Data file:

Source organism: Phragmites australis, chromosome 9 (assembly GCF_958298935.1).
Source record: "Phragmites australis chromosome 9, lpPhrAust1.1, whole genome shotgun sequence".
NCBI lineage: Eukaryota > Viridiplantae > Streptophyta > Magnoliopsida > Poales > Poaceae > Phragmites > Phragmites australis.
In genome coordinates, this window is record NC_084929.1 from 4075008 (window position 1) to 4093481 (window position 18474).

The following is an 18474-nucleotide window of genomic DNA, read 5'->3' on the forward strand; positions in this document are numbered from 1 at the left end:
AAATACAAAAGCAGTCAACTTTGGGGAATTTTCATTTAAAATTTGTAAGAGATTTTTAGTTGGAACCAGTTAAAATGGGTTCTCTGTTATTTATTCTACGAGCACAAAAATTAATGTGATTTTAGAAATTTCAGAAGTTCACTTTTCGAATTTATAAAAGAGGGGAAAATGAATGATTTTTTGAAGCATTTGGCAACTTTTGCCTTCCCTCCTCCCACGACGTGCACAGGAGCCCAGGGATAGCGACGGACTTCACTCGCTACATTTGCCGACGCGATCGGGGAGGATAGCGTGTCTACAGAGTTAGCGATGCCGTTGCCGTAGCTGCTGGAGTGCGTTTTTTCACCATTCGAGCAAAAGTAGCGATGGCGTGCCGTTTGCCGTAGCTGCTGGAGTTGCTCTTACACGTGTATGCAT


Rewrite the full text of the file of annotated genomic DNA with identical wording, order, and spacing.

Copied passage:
Source organism: Phragmites australis, chromosome 9 (assembly GCF_958298935.1).
Source record: "Phragmites australis chromosome 9, lpPhrAust1.1, whole genome shotgun sequence".
NCBI lineage: Eukaryota > Viridiplantae > Streptophyta > Magnoliopsida > Poales > Poaceae > Phragmites > Phragmites australis.
In genome coordinates, this window is record NC_084929.1 from 4075008 (window position 1) to 4093481 (window position 18474).

The following is an 18474-nucleotide window of genomic DNA, read 5'->3' on the forward strand; positions in this document are numbered from 1 at the left end:
AAATACAAAAGCAGTCAACTTTGGGGAATTTTCATTTAAAATTTGTAAGAGATTTTTAGTTGGAACCAGTTAAAATGGGTTCTCTGTTATTTATTCTACGAGCACAAAAATTAATGTGATTTTAGAAATTTCAGAAGTTCACTTTTCGAATTTATAAAAGAGGGGAAAATGAATGATTTTTTGAAGCATTTGGCAACTTTTGCCTTCCCTCCTCCCACGACGTGCACAGGAGCCCAGGGATAGCGACGGACTTCACTCGCTACATTTGCCGACGCGATCGGGGAGGATAGCGTGTCTACAGAGTTAGCGATGCCGTTGCCGTAGCTGCTGGAGTGCGTTTTTTCACCATTCGAGCAAAAGTAGCGATGGCGTGCCGTTTGCCGTAGCTGCTGGAGTTGCTCTTACACGTGTATGCAT